The Move to Oral Oncology Drugs
Not long ago, nearly all oncology products were infused at a hospital or a prescriber’s office. When such drugs were administered in the hospital or the office, there was no question as to whether the patient got their treatment.
As more novel oncology drugs arrive in oral formulations, adherence is a patient decision, noted Morgan Gruye Olson, Senior Director, Pharmacy & Dispensing, McKesson Pharmaceutical Solutions and Services. Of note, many studies show that most patients are not appropriately adherent to their regimens, whether they simply forgot to take a pill, they didn’t feel well at treatment time, it was too expensive or other reasons.
Recognizing that adherence is the number one factor in clinical outcomes, prescribers and payers are searching for more effective methods to engage patients in their therapy. Those methods range from intensive patient education and clinical support to nurse navigators, triage specialists and other advanced practice nurses who proactively reach out to patients on a regular basis to track and encourage adherence—whether it be through the physician’s office or a specialty pharmacy who is managing the patient’s oral prescriptions.
The move to oral oncology therapies has financial implications as well given that infused or injected agents are generally covered as a medical benefit. Oral agents however are covered under Part D, which has encouraged many practices to open dispensing operations (vs. relying on a specialty pharmacy provider to manage their patients). A prescriber’s in-house pharmacy can be convenient for patients and profitable for the practice. It can also add financial shock to the treatment when a 25% coinsurance charge is due and payable in the office rather than being billed several weeks later. Biopharma companies must balance the potential financial toxicity of dispensing at the point-of-care against patient convenience as compared to specialty pharmacy dispensing when considering their product distribution and network strategies.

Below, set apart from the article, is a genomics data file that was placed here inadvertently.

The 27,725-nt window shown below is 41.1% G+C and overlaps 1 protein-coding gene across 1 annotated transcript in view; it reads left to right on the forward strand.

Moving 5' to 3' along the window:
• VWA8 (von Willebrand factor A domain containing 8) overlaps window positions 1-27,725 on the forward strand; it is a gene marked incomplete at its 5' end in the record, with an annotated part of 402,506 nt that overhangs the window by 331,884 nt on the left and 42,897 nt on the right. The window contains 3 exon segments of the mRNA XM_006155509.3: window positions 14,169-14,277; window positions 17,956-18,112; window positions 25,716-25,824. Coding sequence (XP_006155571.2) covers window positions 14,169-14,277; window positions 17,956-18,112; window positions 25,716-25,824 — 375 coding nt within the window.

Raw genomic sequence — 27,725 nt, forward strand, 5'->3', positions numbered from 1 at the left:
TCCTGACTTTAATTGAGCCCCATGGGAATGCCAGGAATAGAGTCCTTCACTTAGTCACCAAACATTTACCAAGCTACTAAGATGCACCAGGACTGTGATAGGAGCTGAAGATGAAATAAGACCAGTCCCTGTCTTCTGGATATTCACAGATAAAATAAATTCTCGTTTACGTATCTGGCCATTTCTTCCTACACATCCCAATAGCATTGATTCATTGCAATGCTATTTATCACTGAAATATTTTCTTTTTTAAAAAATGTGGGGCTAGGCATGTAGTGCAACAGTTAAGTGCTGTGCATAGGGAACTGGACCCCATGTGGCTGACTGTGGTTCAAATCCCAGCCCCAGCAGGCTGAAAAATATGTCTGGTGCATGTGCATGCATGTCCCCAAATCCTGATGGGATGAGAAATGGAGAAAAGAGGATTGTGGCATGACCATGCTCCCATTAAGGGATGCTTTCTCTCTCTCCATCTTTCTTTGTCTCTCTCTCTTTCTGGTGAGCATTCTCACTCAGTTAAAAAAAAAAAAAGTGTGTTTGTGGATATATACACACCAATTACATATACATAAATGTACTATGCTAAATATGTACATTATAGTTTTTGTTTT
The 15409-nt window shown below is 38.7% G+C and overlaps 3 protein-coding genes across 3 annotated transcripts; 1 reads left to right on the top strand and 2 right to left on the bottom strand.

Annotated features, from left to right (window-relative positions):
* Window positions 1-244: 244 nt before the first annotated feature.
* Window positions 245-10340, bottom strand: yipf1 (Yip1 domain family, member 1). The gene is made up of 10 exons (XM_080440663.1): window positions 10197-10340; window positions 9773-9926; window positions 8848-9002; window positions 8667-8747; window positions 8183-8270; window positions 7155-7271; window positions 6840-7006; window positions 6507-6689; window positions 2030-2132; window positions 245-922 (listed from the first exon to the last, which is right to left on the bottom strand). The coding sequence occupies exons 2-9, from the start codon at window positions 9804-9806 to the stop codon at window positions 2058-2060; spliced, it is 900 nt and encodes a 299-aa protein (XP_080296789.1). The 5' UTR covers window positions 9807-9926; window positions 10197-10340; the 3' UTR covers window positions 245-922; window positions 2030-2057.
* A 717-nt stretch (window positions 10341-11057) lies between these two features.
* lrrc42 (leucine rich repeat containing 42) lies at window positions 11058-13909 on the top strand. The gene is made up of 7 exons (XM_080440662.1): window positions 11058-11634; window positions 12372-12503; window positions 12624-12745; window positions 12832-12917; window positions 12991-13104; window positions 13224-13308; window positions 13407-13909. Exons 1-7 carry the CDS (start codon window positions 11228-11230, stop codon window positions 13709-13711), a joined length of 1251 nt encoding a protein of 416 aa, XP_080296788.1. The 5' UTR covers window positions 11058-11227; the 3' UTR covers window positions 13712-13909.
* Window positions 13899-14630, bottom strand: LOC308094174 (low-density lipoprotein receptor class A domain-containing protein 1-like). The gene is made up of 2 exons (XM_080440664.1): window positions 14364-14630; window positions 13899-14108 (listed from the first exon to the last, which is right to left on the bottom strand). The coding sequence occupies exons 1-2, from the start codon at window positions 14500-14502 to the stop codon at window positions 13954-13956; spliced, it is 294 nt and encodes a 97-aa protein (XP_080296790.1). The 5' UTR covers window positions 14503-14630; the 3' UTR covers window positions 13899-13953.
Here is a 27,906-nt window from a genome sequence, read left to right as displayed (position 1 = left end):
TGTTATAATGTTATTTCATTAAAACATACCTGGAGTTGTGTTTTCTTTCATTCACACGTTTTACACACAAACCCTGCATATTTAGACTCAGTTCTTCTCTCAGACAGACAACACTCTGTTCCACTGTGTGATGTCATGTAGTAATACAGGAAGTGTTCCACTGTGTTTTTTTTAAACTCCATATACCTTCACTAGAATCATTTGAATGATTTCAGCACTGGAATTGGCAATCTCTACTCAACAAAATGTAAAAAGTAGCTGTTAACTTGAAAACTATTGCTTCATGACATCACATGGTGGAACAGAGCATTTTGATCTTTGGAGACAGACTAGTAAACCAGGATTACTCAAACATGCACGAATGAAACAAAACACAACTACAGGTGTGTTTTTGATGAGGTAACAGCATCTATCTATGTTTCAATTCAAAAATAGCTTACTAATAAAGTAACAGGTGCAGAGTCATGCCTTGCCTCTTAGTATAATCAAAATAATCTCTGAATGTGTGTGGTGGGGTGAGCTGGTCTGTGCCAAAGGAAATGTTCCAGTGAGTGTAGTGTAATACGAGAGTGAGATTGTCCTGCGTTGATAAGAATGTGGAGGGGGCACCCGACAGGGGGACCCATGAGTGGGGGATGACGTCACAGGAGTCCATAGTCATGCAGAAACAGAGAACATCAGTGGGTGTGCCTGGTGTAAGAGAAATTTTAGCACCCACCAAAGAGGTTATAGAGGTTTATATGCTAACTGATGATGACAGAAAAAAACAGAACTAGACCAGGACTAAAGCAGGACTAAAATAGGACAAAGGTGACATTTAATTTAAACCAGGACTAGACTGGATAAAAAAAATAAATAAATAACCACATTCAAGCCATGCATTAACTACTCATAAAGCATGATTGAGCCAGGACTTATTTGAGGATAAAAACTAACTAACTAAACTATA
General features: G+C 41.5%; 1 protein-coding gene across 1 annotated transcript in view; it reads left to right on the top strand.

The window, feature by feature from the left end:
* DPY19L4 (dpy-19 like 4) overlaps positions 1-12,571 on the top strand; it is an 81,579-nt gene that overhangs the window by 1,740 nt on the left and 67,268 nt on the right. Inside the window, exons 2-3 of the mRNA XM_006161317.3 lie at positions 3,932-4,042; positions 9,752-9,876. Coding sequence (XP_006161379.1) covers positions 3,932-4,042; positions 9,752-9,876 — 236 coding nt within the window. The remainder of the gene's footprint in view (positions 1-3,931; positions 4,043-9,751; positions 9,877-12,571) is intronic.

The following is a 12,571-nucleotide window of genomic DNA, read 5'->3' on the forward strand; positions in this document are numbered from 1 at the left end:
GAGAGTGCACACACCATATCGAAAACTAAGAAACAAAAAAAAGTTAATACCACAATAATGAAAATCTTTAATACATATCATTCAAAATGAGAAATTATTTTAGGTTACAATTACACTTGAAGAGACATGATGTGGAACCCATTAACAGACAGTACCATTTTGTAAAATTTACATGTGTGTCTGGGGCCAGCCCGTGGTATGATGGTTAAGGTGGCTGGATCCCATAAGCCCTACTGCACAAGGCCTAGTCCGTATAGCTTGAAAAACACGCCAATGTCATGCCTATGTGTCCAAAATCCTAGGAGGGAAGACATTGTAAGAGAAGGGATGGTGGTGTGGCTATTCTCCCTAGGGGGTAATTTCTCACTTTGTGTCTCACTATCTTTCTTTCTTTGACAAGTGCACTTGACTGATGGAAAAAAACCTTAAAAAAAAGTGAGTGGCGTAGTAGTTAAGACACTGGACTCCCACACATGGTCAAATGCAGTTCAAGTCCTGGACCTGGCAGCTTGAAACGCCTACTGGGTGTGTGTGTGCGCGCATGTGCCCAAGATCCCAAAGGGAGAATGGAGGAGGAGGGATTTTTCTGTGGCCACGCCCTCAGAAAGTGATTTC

The Distributor in the Middle
The distributor is in a unique position to understand what is happening with patients across their entire cancer treatment journey. That position can provide insight into real world performance of a new product compared to clinical trial performance.
“Only 3–4% of any disease population is qualified for a clinical trial,” Alwardt said. “When the drug is approved, you suddenly have the other 96% or 97% taking your agent. All of the different comorbidities, backgrounds and patient features that were not included in the clinical trials can become meaningfully important.”
Payers are paying increasing attention to that kind of real-world evidence of both safety and effectiveness, she continued. When biopharma companies are building their value story, realworld evidence plays an important role.
Real-world evidence can also inform commercialization strategies. The distributor has a direct view on treatment and utilization patterns nationwide, where a new product is taking off, where it is lagging behind existing treatments
“Techniques that have been used in other ‘ologies’ are coming to oncology,” Alwardt said. “Biopharma companies must start thinking differently on how they commercialize. There are a number of shifts that have to take place to power decisions. Having partners that link all those elements will be more important than ever before in deciding which channels to leverage at which stage of your product development, launch and life cycle. Product success today depends on using multiple channels at the right time and in the right sequence to maximize market access.”